30. bonnie — citations, please. Where are these letters, and to which specific official documents do you refer? Hearsay is worthless — worse than worthless, really, since in this case you are bearing false witness.

    Comment by Ardis E. Parshall — May 18, 2008 @ 11:27 am

  31. #20–even though it was posted months ago.
    Elijah Abel’s children are in this play? So part of the play takes place in Cincinnati? (That’s where Elijah met and married his wife after he left Nauvoo around 1842.) Unless there is some significant manipulation of history, the play is taking some liberties beyond what I would approve. There were other Blacks in Nauvoo. I would urge the playwright to learn about them.

    I’m with Ardis in wanting solid historical foundations to our stories–and it’s not at all hard to guess where Bonnie’s information comes from. I’m painfully aware of little details I got wrong in some of my own work, and am now revising to make sure it’s all correct.

    Comment by Margaret Young — May 18, 2008 @ 6:15 pm

  32. Emma admits to having struggled with it, but concludes that it was of God and even testifies of it??

    David G., I believe this scene has been cut out from the April release.

    Can someone please confirm?

    Thanks,

    Hugo

    Comment by Hugo — July 14, 2008 @ 9:57 pm

  33. Hugo, that scene was indeed cut out of the more recently-released version of the film. There were a number of other small changes as well.

    Comment by Christopher — July 14, 2008 @ 10:20 pm

  34. Does anyone know; Was this movie based on Anita Stansfield’s “Emma: Woman of Faith”, vice versa, or were they simply produced in conjunction with one another? I read the novel in September and just saw the movie and noticed that most, if not all of the movie is taken nearly word for word from the novel (or vice versa). Just wondered which came first or if they are meant to be the same thing but in different media formats.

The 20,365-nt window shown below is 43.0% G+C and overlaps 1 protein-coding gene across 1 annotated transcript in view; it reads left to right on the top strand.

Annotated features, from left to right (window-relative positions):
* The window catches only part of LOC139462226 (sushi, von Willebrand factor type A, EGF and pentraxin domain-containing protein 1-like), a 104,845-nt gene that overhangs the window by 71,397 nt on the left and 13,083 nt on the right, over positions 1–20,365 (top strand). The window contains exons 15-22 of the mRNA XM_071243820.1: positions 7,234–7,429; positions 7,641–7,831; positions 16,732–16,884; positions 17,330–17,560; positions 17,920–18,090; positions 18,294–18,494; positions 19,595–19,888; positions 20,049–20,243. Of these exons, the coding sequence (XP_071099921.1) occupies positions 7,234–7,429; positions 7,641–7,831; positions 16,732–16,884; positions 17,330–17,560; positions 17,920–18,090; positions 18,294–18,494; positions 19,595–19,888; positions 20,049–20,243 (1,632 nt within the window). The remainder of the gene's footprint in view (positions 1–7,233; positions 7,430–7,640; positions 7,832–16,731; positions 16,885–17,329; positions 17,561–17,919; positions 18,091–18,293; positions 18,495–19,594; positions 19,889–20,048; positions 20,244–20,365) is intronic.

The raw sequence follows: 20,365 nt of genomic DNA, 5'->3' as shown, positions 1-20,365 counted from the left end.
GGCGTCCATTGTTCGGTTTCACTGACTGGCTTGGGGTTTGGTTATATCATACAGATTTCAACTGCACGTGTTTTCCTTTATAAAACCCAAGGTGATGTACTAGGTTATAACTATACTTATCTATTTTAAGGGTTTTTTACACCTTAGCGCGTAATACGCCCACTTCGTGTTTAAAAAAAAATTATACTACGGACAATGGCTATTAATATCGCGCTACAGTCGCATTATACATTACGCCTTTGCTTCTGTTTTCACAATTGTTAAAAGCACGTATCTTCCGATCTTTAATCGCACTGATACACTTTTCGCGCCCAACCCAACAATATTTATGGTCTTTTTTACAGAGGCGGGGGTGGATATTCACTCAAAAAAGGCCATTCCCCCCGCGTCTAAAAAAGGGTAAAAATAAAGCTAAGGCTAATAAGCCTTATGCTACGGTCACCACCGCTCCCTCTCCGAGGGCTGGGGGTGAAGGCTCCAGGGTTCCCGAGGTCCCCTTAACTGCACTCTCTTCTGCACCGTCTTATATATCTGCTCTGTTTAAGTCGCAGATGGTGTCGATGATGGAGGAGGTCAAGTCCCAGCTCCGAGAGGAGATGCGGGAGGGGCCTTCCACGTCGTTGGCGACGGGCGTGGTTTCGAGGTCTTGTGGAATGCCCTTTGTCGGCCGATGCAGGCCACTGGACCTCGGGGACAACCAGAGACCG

Comment by Lisa — October 17, 2008 @ 10:28 am

  35. According to Richard Bushman in Joseph Smith: Rough Stone Rolling, after Emma agreed to accept the doctrine of plural marriage she regretted doing so. And she struggled, like any normal person would, with having to share her husband with other wives.

    According to Emily Partridge, one of two sisters (twins) Joseph married without Emma knowing and then later married again after Emma had accepted the plural marriage doctrine (he couldn’t tell her they were already married):

    “She [Emma] kept close watch of us. If we were missing for a few minutes, and Joseph was not at home, the house was searched from top to bottom and from one end to the other, and if we were not found, the neighborhood was searched until we were found.”

    See here

    Comment by AYdUbYA — October 28, 2009 @ 6:51 pm